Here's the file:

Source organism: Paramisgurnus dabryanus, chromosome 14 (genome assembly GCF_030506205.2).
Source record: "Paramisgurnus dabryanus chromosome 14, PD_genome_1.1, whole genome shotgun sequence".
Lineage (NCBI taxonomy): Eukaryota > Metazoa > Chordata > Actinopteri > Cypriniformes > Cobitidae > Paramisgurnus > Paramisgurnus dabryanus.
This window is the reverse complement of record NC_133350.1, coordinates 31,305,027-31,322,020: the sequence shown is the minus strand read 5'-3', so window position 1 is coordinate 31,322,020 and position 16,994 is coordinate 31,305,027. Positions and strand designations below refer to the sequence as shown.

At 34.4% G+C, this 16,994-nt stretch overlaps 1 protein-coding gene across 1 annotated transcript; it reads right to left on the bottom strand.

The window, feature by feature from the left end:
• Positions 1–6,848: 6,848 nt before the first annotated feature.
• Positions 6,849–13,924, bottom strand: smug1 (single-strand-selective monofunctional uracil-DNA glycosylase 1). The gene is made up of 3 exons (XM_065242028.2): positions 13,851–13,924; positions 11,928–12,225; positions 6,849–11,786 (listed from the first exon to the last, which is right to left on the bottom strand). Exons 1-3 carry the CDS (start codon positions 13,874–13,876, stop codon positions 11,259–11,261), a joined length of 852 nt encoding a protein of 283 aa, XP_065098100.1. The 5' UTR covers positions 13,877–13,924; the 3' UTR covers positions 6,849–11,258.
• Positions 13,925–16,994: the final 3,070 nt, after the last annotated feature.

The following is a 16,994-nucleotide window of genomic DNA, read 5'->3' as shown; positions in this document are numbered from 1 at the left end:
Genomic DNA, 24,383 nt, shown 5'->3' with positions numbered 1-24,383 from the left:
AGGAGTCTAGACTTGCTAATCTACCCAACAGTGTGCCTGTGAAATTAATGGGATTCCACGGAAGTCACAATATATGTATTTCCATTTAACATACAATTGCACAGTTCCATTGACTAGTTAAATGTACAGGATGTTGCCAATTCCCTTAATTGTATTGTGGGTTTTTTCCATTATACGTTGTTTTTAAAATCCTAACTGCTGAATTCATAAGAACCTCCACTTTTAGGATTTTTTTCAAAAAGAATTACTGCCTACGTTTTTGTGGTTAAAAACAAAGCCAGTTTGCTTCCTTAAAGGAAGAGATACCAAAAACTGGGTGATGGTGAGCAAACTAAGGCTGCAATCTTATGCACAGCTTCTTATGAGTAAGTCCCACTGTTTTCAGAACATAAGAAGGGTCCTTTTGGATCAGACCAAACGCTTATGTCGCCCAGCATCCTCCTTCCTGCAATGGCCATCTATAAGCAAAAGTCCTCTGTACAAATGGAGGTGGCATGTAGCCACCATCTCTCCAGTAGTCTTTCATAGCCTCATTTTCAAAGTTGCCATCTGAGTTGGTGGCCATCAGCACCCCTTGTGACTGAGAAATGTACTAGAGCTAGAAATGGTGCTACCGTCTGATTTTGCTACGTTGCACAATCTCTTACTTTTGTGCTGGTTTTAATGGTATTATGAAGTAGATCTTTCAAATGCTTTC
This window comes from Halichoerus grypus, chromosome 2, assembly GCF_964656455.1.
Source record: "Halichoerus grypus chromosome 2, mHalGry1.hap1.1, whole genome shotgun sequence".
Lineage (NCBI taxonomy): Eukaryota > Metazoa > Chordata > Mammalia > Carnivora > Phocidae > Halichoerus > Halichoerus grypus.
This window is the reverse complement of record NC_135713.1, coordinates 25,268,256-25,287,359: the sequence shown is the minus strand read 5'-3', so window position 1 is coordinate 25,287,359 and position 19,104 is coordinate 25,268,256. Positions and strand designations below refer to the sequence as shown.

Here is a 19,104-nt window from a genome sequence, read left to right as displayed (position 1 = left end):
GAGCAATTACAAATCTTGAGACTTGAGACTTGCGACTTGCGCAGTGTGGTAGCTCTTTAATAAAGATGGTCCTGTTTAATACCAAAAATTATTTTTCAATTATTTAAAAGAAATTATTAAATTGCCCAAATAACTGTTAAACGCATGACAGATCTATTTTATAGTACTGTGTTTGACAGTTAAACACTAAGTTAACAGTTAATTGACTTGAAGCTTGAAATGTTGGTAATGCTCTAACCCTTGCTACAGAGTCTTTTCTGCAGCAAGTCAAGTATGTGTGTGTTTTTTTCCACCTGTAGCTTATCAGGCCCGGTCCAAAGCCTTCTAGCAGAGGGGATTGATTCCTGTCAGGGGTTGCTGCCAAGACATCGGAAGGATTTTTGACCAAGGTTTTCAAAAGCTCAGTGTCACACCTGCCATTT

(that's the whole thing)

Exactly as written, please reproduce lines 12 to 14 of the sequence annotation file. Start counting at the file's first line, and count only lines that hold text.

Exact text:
AGGAGTCTAGACTTGCTAATCTACCCAACAGTGTGCCTGTGAAATTAATGGGATTCCACGGAAGTCACAATATATGTATTTCCATTTAACATACAATTGCACAGTTCCATTGACTAGTTAAATGTACAGGATGTTGCCAATTCCCTTAATTGTATTGTGGGTTTTTTCCATTATACGTTGTTTTTAAAATCCTAACTGCTGAATTCATAAGAACCTCCACTTTTAGGATTTTTTTCAAAAAGAATTACTGCCTACGTTTTTGTGGTTAAAAACAAAGCCAGTTTGCTTCCTTAAAGGAAGAGATACCAAAAACTGGGTGATGGTGAGCAAACTAAGGCTGCAATCTTATGCACAGCTTCTTATGAGTAAGTCCCACTGTTTTCAGAACATAAGAAGGGTCCTTTTGGATCAGACCAAACGCTTATGTCGCCCAGCATCCTCCTTCCTGCAATGGCCATCTATAAGCAAAAGTCCTCTGTACAAATGGAGGTGGCATGTAGCCACCATCTCTCCAGTAGTCTTTCATAGCCTCATTTTCAAAGTTGCCATCTGAGTTGGTGGCCATCAGCACCCCTTGTGACTGAGAAATGTACTAGAGCTAGAAATGGTGCTACCGTCTGATTTTGCTACGTTGCACAATCTCTTACTTTTGTGCTGGTTTTAATGGTATTATGAAGTAGATCTTTCAAATGCTTTC
This window comes from Halichoerus grypus, chromosome 2, assembly GCF_964656455.1.
Source record: "Halichoerus grypus chromosome 2, mHalGry1.hap1.1, whole genome shotgun sequence".